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"Lol's playing was totally unique. When Solo Soprano was showed in Cafe Oto project space, people walked in off the street saying 'I can hear Lol Coxhill'."
A personal view of free-improvising saxophonist and raconteur Lol Coxhill, by artist film-maker and friend Helen Petts.

Solo Soprano - a portrait of Lol Coxhill (extract)

I first saw Lol Coxhill play in Amsterdam in 1972. He had a shaved head, was wearing small round wire rimmed sun-glasses and enormous dungarees. He was playing a funny little saxophone that I had only seen played by clowns before. But with Misha Mengelberg and Han Bennink this was serious stuff, though they also joked a lot. The music was a bit too abstract for me then - I was only 16 . But I thought he was the coolest dude on the planet. That opinion never changed after I got to know him and work with him - many years later.

I'm a visual artist, a film-maker, so my interest in Lol was also as a performer with an amazing face and an extraordinary presence. During the following years I saw him play at many left wing benefits and concerts (it was GLC days), and often with fringe theatre companies.  He stood out a mile.  I saw him act in Derek Jarman's film Caravaggio and Sally Potter's Orlando. I particularly remember a performance on the River Thames called Siren Space composed by David Toop featuring a solo improvisation by Lol standing in the middle of the river on the deck of a tugboat with his recognisable one shoulder up, one down stance; his solo soprano saxophone improvisation - searingly beautiful and stark - filled the river with sound.

But it was not until I became involved with filming him that I really came to appreciate what an extraordinary musician Lol was.  Though he had played at Woodstock with Kevin Ayers and the Whole World and been an original soul boy in Rufus Thomas's band, in his later years Lol was concentrating solely on the music that became known as free improvisation. Though much loved by the jazz world, I never heard Lol call himself a jazz musician, preferring to be placed in a general 'avant-garde' that included sound poets and performance artists working within the legacy of modernism. And though in his last years playing regularly with such free improv musicians as Veryan Weston, Roger Turner, Mike Cooper, Steve Beresford, Hannah Marshall, Max Eastley, John Edwards, Steve Noble and Satoko Fukuda, as well as being a mainstay of the London Improvisers Orchestra,  Lol always performed extraordinary solo improvisations on soprano saxophone.

And that's where I come in. In the last few years of Lol's life I was fortunate to get to know him a little and to film him performing. I knew his health was not great but he was playing better than ever, so I started to film him whenever I could capture those moments. I particularly loved filming the solos. For my film Solo Soprano, I re-edited five solo improvisations from my own archive, along with more abstract images from Lol's flat of all the stuff he had collected, and archive footage from a documentary made in 1972. The way Lol played in his solos employed an extraordinary use of space and timing in the music. His phrasing and sense of timing, were for me as a film-maker just wonderful to respond to. There were pauses and breaks that I could react to with the camera. There were complex textures I could film in extreme close-up mirroring the sound with blurred images of fingers and keys on the instrument. And there was always his profile. The sculptural head - like an Easter Island statue - with a nose that turned up slightly at the end. And the humour. Both when he played and when he spoke there was an incredible modesty and self depreciation that was rare in his world of great egos. That for me was what I loved the most about Lol's playing. It was unique. When Solo Soprano was showed as an installation in Cafe Oto project space, people walked in off the street saying 'I can hear Lol Coxhill'.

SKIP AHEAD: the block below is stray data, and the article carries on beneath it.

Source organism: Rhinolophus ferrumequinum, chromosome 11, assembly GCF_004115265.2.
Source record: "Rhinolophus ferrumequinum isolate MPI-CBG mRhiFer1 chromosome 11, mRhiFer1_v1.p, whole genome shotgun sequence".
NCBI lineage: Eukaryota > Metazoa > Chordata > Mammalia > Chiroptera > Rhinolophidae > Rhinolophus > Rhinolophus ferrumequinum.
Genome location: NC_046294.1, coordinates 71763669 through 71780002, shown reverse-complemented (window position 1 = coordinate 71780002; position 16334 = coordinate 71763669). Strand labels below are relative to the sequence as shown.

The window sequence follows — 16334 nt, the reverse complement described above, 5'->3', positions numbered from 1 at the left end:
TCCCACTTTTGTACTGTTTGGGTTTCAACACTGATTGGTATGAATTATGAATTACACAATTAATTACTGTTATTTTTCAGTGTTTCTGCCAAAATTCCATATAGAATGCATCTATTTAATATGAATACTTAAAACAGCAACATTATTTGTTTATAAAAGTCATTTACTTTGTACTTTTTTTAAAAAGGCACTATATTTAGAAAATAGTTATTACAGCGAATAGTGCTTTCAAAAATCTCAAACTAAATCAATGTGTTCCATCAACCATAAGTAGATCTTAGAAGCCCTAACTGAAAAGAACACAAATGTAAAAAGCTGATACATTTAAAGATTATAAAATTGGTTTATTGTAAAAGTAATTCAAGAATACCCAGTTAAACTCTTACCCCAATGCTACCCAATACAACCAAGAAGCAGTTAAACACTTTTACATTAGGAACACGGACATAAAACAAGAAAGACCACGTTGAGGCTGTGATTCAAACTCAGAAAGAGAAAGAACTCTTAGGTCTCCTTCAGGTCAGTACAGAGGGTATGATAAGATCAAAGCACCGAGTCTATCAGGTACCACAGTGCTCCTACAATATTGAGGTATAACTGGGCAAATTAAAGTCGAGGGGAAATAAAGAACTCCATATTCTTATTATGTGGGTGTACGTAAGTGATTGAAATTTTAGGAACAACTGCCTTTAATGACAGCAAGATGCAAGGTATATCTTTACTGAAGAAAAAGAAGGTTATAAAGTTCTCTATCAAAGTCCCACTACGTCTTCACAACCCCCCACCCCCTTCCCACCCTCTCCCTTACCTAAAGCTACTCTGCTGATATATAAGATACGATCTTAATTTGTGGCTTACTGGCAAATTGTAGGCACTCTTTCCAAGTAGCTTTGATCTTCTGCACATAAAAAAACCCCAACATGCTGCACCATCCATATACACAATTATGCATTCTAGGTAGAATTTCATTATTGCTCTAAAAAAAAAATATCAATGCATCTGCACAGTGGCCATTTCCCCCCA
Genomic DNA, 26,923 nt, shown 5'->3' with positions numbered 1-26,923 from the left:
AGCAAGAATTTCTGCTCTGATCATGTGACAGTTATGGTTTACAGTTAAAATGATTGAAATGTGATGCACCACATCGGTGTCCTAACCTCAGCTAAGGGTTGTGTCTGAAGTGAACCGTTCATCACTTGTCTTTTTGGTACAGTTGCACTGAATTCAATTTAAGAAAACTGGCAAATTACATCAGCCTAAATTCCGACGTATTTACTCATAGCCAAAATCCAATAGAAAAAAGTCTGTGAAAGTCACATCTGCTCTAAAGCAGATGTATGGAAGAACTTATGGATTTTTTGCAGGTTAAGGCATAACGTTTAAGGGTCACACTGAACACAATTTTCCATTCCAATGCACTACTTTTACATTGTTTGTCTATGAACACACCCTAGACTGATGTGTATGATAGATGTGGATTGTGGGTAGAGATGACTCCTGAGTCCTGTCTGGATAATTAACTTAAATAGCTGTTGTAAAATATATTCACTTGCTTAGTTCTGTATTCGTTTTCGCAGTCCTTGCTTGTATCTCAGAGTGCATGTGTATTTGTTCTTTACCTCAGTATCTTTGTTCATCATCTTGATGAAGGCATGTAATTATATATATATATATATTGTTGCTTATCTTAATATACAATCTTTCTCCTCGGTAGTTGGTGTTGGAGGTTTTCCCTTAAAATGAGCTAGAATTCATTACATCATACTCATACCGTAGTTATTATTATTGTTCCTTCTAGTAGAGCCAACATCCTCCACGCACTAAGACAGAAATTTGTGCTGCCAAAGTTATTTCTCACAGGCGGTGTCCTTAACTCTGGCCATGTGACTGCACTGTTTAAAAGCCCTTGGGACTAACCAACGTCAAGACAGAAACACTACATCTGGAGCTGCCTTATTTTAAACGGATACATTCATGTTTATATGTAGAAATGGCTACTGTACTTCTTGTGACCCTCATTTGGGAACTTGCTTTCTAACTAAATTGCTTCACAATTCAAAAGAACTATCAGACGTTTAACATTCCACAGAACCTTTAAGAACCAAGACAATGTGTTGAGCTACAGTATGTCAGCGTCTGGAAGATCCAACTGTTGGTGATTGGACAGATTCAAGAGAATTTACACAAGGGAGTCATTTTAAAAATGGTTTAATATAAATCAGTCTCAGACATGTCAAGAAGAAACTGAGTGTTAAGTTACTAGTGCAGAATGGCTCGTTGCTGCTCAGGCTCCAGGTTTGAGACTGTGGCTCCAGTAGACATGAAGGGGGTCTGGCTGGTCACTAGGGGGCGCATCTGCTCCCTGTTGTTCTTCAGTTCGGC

And his playing  was beautiful. Truly, heart-stoppingly beautiful.

 

Helen Petts

Helen Petts is an artist film-maker who often works in collaboration with free improvising musicians, but who also makes very solitary work in the landscape. Her films explore rhythm, texture, sound and chance events and are distributed by Lux. She studied film at Westminster University then, after a career as a mainstream film and TV director, she studied Fine Art at Goldsmith’s College and now makes films as an artist for gallery installation and festivals. For 5 years she collaborated with John Russell, running his regular free improvisation night Mopomoso and filmed the concerts for a dedicated Youtube channel helentonic. Recent work as an artist includes “Throw Them Up and Let Them Sing” where she followed in the footsteps of Kurt Schwitters through Norway and the Lake District. Commissioned by the Cultural Olympiad and the Hatton Gallery, Newcastle, it features musicians Adam Bohman, Phil Minton, Sylvia Hallett and Roger Turner. In 2013 she was commissioned by the Full of Noises Festival to make Solo Soprano - a portrait of Lol Coxhill. An interview about making this film and others, with Frances McKee Director of CCA Glasgow, can be heard on her website www.helenpetts.com.

 

Video

Solo Soprano - a Portrait of Lol Coxhill (extract). 30’. HD digital film. 5.1 sound. © Helen Petts 2013. Courtesy of Lux.

Solo Soprano was supported using public funding by the National Lottery through Arts Council England.

Film-maker Helen Petts on Lol Coxhill